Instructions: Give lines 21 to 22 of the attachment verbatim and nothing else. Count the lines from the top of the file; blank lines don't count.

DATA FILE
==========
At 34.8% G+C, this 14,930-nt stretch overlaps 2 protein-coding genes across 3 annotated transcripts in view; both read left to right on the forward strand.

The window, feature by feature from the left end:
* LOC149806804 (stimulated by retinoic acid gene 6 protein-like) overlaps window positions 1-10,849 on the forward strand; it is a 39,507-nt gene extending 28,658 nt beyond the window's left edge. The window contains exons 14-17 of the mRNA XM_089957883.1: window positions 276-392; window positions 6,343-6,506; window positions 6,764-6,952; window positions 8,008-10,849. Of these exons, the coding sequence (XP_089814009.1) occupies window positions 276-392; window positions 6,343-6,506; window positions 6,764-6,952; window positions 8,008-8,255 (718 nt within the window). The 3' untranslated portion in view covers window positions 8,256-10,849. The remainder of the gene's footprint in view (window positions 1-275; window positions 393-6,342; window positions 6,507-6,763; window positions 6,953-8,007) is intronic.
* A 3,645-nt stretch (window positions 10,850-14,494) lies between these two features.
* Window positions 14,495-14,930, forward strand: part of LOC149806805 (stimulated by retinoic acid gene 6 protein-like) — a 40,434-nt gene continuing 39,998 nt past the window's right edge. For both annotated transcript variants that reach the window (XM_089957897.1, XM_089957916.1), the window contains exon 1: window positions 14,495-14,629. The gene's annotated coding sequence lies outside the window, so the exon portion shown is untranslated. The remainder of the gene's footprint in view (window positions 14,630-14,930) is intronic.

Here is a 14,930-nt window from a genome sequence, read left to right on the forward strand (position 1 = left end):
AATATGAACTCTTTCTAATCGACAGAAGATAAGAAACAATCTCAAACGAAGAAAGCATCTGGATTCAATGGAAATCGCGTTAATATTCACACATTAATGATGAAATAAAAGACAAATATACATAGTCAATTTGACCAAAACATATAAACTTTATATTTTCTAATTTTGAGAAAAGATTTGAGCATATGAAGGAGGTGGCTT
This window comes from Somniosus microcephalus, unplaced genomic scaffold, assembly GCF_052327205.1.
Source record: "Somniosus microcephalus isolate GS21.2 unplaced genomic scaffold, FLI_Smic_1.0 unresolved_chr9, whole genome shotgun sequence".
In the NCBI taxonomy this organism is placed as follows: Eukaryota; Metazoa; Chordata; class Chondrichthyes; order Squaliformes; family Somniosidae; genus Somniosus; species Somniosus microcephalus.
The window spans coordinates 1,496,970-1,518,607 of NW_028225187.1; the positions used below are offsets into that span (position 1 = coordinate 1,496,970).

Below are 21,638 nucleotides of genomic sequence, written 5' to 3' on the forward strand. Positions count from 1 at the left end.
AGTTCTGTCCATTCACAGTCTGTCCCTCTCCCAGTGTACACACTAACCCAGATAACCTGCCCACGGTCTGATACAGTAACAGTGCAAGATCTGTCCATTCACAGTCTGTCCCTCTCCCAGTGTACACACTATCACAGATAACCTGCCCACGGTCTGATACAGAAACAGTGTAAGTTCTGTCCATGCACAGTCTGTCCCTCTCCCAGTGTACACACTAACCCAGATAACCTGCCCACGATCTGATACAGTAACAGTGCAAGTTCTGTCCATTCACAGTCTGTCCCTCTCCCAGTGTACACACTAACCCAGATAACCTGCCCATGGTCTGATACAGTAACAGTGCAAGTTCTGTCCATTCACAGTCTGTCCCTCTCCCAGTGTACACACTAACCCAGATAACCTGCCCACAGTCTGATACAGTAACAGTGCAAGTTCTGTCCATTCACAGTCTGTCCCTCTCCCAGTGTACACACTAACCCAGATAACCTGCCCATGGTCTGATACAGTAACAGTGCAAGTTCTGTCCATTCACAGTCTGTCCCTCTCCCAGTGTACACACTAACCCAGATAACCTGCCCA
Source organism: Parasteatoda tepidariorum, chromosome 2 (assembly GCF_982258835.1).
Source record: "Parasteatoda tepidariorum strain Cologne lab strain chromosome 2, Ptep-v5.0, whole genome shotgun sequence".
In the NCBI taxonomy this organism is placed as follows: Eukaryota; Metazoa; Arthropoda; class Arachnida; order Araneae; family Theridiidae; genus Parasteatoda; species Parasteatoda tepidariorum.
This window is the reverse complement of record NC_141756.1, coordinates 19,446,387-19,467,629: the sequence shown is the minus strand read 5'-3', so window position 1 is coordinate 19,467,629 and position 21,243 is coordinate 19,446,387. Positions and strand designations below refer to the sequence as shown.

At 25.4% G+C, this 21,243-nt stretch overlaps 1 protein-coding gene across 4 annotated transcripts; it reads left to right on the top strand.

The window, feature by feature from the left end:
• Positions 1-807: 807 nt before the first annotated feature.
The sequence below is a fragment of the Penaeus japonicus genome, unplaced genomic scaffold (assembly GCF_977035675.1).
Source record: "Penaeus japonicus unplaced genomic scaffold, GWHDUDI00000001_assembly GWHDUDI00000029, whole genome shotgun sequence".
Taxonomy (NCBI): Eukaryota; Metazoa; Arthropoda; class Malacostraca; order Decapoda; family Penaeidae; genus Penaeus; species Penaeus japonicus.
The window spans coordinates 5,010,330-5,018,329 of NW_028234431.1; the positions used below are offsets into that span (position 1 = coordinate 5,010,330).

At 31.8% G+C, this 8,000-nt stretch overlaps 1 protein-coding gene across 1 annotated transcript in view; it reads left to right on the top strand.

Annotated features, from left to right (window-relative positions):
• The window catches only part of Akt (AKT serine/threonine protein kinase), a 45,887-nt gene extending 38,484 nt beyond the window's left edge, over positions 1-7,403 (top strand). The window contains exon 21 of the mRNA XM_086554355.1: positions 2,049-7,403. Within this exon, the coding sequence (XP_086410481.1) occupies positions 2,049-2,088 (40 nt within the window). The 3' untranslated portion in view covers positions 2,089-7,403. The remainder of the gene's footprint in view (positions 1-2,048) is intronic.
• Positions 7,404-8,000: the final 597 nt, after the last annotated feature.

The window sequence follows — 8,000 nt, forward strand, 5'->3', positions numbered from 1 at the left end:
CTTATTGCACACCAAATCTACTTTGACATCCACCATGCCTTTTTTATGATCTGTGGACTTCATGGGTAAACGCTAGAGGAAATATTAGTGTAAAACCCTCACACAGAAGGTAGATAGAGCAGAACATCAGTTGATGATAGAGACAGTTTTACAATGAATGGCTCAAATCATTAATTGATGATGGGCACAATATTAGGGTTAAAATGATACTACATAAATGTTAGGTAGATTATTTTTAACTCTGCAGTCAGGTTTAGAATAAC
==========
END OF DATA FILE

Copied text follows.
The sequence below is a fragment of the Penaeus japonicus genome, unplaced genomic scaffold (assembly GCF_977035675.1).
Source record: "Penaeus japonicus unplaced genomic scaffold, GWHDUDI00000001_assembly GWHDUDI00000029, whole genome shotgun sequence".